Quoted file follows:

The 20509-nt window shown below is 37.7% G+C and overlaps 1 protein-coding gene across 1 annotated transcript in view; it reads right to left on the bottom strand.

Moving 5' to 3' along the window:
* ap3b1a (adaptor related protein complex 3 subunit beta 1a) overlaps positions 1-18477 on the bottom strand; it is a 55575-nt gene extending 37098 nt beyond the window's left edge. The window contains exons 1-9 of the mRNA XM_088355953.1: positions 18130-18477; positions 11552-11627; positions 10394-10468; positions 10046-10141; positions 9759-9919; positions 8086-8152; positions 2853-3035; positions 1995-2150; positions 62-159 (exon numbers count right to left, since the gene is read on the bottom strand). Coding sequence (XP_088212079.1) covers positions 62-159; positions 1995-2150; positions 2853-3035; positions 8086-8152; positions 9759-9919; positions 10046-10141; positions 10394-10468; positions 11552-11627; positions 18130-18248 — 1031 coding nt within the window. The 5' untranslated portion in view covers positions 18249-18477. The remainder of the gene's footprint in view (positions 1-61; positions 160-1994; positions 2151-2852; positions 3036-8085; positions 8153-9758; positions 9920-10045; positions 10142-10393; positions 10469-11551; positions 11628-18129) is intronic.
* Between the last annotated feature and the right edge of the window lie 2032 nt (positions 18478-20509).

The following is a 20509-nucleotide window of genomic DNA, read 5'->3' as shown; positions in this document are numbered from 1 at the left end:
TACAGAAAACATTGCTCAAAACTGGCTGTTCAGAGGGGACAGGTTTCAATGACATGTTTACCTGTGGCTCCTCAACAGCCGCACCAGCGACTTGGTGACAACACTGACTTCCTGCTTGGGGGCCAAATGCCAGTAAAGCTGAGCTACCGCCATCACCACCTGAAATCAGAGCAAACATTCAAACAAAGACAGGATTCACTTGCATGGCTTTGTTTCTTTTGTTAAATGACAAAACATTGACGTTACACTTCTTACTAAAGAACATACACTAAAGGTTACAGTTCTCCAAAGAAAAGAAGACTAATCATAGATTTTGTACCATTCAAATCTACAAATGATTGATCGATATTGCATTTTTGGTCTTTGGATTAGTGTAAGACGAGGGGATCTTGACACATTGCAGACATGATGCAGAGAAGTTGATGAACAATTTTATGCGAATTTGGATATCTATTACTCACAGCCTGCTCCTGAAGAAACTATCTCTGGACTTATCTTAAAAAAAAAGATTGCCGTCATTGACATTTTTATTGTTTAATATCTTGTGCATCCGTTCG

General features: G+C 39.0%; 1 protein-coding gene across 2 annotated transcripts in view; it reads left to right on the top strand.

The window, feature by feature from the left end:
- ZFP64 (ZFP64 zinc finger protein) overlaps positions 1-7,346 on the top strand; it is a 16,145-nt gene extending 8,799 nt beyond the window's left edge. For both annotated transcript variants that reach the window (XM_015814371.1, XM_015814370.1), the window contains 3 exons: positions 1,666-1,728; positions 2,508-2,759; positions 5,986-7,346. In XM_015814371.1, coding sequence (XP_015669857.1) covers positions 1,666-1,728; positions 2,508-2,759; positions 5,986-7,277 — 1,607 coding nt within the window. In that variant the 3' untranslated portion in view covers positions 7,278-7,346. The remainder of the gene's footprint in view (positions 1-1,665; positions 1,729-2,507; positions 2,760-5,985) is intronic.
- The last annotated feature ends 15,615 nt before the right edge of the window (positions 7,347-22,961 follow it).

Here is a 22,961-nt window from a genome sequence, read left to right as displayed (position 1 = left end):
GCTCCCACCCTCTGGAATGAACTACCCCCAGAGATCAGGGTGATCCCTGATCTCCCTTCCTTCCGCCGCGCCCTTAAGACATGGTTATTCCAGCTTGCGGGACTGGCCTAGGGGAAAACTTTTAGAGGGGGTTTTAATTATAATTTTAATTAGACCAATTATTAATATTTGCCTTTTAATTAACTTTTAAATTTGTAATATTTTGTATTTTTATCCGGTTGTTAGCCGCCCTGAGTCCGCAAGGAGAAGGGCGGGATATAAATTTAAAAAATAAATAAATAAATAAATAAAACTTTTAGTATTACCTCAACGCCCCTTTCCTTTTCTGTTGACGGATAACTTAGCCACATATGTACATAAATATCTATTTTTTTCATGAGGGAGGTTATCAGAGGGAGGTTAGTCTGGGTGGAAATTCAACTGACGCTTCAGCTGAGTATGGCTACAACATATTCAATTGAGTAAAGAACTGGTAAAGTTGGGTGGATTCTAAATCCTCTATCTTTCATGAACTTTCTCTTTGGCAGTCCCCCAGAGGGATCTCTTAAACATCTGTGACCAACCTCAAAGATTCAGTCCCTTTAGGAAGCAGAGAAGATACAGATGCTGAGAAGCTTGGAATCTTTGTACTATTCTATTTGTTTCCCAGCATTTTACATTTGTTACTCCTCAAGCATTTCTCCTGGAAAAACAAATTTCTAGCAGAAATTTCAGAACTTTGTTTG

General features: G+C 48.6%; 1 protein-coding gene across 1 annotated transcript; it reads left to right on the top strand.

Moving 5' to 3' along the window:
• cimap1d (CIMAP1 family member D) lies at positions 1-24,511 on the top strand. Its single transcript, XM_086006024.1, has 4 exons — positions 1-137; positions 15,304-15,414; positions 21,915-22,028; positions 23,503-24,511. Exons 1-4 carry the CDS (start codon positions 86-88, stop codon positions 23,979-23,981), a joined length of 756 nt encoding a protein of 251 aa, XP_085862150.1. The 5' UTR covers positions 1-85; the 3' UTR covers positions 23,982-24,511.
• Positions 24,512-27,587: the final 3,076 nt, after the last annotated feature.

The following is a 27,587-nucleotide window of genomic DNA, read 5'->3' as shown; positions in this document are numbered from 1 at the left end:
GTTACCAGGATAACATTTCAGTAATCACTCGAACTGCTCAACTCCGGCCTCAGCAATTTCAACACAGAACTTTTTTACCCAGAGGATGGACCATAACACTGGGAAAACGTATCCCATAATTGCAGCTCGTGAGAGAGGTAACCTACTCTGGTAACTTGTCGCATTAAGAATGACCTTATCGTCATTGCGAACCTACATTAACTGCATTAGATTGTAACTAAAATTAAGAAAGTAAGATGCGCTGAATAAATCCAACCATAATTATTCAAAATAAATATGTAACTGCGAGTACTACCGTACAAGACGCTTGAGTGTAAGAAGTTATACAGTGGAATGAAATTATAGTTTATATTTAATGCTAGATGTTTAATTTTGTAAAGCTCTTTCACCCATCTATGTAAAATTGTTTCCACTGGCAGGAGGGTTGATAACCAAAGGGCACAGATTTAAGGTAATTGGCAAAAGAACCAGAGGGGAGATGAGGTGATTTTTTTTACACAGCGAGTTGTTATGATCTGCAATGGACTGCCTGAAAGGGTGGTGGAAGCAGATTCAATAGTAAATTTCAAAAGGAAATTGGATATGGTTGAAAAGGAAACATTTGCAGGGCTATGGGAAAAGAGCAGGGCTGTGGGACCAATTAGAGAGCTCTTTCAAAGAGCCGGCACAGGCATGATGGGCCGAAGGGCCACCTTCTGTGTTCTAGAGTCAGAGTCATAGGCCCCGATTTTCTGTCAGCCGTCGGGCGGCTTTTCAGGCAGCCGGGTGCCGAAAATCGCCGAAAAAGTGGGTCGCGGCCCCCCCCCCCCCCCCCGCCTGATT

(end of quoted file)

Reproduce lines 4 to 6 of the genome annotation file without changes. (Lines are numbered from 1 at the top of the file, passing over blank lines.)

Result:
* Between the last annotated feature and the right edge of the window lie 2032 nt (positions 18478-20509).

The following is a 20509-nucleotide window of genomic DNA, read 5'->3' as shown; positions in this document are numbered from 1 at the left end:
TACAGAAAACATTGCTCAAAACTGGCTGTTCAGAGGGGACAGGTTTCAATGACATGTTTACCTGTGGCTCCTCAACAGCCGCACCAGCGACTTGGTGACAACACTGACTTCCTGCTTGGGGGCCAAATGCCAGTAAAGCTGAGCTACCGCCATCACCACCTGAAATCAGAGCAAACATTCAAACAAAGACAGGATTCACTTGCATGGCTTTGTTTCTTTTGTTAAATGACAAAACATTGACGTTACACTTCTTACTAAAGAACATACACTAAAGGTTACAGTTCTCCAAAGAAAAGAAGACTAATCATAGATTTTGTACCATTCAAATCTACAAATGATTGATCGATATTGCATTTTTGGTCTTTGGATTAGTGTAAGACGAGGGGATCTTGACACATTGCAGACATGATGCAGAGAAGTTGATGAACAATTTTATGCGAATTTGGATATCTATTACTCACAGCCTGCTCCTGAAGAAACTATCTCTGGACTTATCTTAAAAAAAAAGATTGCCGTCATTGACATTTTTATTGTTTAATATCTTGTGCATCCGTTCG